Ishmael Beah (Author)
April 28, 2020
6.2 X 9.3 X 1.0 inches | 1.0 pounds
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About the Author
Ishmael Beah is the Sierra Leonean and American author of the novel Radiance of Tomorrow and the memoir A Long Way Gone, which was a #1 New York Times bestseller and has been published in more than forty languages. A UNICEF Ambassador and Advocate for Children Affected by War, and a member of the Human Rights Watch Children's Advisory Committee, he lives in Los Angeles with his wife and their children.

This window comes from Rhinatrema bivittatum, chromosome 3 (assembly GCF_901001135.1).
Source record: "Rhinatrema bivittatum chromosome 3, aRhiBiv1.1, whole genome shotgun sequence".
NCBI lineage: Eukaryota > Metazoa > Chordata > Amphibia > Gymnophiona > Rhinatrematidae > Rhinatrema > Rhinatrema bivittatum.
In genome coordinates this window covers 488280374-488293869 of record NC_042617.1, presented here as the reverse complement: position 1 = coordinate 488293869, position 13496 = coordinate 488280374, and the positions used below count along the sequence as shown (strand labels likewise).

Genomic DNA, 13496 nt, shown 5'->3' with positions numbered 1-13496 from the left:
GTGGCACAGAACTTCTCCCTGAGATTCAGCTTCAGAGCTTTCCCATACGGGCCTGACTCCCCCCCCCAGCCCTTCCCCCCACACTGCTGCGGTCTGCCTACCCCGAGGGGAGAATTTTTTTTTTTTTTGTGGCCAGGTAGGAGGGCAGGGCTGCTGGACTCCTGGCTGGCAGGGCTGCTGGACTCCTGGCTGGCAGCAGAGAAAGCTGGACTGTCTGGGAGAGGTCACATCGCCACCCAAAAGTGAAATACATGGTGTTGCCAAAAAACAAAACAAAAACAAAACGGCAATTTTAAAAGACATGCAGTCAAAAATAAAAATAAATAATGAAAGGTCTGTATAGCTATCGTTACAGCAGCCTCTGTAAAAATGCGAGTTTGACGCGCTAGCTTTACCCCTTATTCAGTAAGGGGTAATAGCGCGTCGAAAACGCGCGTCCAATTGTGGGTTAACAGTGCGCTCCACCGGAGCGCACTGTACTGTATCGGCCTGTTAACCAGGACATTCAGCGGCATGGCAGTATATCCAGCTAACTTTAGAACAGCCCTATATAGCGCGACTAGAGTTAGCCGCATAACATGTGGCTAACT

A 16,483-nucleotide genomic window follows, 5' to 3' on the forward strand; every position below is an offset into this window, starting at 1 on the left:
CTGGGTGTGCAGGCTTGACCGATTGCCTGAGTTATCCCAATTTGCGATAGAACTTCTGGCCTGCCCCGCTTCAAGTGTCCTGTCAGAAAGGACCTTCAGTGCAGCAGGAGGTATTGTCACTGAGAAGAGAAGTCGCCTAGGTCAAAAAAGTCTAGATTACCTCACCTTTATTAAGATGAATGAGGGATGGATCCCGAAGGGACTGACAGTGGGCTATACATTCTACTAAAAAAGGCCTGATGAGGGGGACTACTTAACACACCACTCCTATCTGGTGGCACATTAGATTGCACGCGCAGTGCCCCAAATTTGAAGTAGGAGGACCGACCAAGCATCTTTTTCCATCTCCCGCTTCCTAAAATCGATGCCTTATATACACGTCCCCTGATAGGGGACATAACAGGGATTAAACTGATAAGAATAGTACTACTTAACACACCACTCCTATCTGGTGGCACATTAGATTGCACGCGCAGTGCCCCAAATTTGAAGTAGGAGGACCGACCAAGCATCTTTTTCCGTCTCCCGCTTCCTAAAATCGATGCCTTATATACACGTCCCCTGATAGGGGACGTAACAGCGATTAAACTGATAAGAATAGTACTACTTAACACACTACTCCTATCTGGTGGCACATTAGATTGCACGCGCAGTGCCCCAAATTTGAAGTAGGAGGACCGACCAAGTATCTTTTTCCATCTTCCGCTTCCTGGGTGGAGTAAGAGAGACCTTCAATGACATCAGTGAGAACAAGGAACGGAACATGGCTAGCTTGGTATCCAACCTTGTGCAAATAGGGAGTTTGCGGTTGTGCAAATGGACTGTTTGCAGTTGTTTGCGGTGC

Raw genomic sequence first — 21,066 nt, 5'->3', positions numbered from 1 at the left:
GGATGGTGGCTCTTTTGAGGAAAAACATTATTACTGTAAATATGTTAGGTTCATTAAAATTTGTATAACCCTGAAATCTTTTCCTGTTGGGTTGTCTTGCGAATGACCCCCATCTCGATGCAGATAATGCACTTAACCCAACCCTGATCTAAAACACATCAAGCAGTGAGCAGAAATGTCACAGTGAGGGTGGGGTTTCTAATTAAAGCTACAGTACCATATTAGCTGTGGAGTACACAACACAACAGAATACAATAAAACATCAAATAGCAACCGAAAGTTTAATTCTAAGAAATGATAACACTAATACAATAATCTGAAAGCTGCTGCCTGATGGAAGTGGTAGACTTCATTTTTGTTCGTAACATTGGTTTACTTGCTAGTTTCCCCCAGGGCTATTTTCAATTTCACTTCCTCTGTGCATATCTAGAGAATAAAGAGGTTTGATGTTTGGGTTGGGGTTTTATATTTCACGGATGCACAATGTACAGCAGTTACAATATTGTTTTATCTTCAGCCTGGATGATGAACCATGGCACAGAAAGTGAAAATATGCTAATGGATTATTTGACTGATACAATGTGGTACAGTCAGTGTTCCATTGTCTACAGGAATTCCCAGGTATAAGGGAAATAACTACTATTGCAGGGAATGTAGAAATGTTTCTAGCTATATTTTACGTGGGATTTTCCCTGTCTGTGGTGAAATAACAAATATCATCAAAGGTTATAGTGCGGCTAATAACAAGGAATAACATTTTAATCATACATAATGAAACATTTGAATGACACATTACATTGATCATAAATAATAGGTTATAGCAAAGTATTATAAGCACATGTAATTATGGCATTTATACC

"Arguably the most-read African writer in contemporary literature." -- Vanity Fair "[A] vibrant outing. . . . Beah informs his characters' blend of street savvy and naïveté with bursts of details. . . . Fans of African postcolonial fiction are in for a treat." -- Publishers Weekly "An ingenious setup. . . . readers will be drawn to discover what befalls a group fending for itself amid conflict and crime. Beah draws on both his life and imagination to depict children leading brave, provisional lives." -- Kirkus "Beah portrays his characters with exquisite tenderness, imbuing them with a grace that belies their wretched situation... In a work less harrowing but no less effective than Radiance of Tomorrow, Beah continues to speak eloquently to the impact of colonialism on generations of African children for whom freedom is merely an illusion." - Library Journal "Unflinching and unadorned, Beah's novel provides an indelible portrait of desperate survival." --Booklist (starred review) Praise for A Long Way Gone "Everyone in the world should read this book." --The Washington Post "A breathtaking and unselfpitying account of how a gentle spirit survives a childhood from which all innocence has suddenly been sucked out. . . truly riveting." --Time "Deeply moving, even uplifting. . . Beah's story . . . demands to be read." --People Praise for The Radiance of Tomorrow "Written with the moral urgency of a parable and the searing precision of a firsthand account . . . There is an allegorical richness to Beah's storytelling and a remarkable humanity to his characters. We see tragedy arriving not through the big wallops of war, but rather in corrosive increments." --The New York Times Book Review